Story | 08 Jul, 2015

IUCN Independent Observer follows whale protection during offshore oil and gas mapping in Sakhalin

IUCN has seconded an Independent Observer to follow the implementation of monitoring and mitigation measures during a seismic survey that just began close to the main western gray whale feeding area near Sakhalin Island, on the Russian coast, just north of Japan.

Grigory Tsidulko is present in the field and permitted to observe the seismic survey, a technique used for assessing and mapping oil and gas deposits. His remit was developed in close collaboration with Sakhalin Energy, an oil and gas company conducting the survey, and IUCN’s Western Gray Whale Advisory Panel (WGWAP).

In a seismic survey, air guns towed behind a ship repeatedly emit powerful bursts of sound. Sensors measure the return echo to reveal details of the sea floor and underlying geologic structure to a depth of several kilometres to pinpoint the location of oil or gas.

Seismic surveys - in order to be conducted in an environmentally responsible manner - require careful design and special measures to protect marine mammals such as whales, which rely on sound for communication. Exposure to loud noise from seismic surveys can cause direct physical damage to an animal that is too near the source, as well as stress and behaviour changes that could affect foraging, resting and nursing.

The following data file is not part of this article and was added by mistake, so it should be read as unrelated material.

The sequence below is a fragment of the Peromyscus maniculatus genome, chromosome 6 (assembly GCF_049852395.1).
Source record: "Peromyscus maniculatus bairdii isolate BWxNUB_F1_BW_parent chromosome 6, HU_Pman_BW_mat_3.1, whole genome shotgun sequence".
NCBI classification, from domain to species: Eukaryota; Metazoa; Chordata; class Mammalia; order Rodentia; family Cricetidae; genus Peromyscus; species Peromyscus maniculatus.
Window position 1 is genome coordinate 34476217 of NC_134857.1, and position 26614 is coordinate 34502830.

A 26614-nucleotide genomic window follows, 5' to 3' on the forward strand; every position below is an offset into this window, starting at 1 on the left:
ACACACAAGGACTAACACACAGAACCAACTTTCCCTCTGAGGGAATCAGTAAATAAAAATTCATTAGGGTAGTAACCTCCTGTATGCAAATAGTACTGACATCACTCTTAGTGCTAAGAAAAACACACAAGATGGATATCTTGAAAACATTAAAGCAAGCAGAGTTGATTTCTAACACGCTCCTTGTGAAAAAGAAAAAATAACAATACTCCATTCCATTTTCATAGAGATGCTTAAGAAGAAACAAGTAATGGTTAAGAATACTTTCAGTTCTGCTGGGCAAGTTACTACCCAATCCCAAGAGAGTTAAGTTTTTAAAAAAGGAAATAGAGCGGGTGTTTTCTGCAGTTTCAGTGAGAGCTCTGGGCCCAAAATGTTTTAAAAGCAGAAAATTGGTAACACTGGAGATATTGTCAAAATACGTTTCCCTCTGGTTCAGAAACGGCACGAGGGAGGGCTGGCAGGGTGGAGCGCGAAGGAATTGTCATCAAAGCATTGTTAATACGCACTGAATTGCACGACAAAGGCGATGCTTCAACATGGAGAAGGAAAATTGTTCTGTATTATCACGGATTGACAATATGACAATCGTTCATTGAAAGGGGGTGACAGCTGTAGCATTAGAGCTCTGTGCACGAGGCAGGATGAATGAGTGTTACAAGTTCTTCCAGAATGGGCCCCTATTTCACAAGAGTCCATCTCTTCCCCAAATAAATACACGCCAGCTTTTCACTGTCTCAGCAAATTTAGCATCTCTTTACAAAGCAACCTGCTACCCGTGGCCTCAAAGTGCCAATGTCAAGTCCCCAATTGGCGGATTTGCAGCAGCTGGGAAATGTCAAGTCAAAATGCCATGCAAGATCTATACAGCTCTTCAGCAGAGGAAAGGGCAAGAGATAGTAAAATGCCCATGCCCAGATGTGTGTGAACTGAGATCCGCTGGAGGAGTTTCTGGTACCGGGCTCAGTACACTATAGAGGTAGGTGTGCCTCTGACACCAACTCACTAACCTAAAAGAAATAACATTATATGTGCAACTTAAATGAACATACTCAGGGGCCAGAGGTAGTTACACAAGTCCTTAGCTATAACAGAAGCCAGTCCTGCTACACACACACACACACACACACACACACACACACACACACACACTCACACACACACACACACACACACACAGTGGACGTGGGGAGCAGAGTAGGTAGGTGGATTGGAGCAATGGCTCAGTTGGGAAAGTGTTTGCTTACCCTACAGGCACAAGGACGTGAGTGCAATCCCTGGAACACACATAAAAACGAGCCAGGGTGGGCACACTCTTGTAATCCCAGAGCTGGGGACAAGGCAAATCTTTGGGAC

This summer at Sakhalin, special measures have been put in place by Sakhalin Energy to minimise the effects of the survey on gray whales and to maximise data collection to assist in the planning of similar monitoring and mitigation programs for future seismic surveys. Those include, for example, timing of the survey to avoid the peak of the whales’ presence and ensuring key protective measures. The company has also committed to monitoring whale numbers, distribution and behaviour, maintaining a distance of at least two kilometres between the airgun array and any whales, as well as halting the operation if whales come too close to the potential injury zone.

The full report of the Independent Observer on the implementation of the company’s monitoring and mitigation plan will be made public after the completion of the field mission. The report will assist the WGWAP and the company in evaluating the effectiveness of the mitigation effort and may provide useful insights and recommendations for future surveys.

A similar arrangement for independent observation of the company’s seismic survey was made in 2010.

Sakhalin Energy is the only energy company operating at Sakhalin that has accepted the inclusion of an Independent Observer as part of its seismic survey monitoring and mitigation programme.

The full terms of reference of the IUCN’s Independent Observer for Sakhalin Energy’s  seismic survey in 2015 can be found here.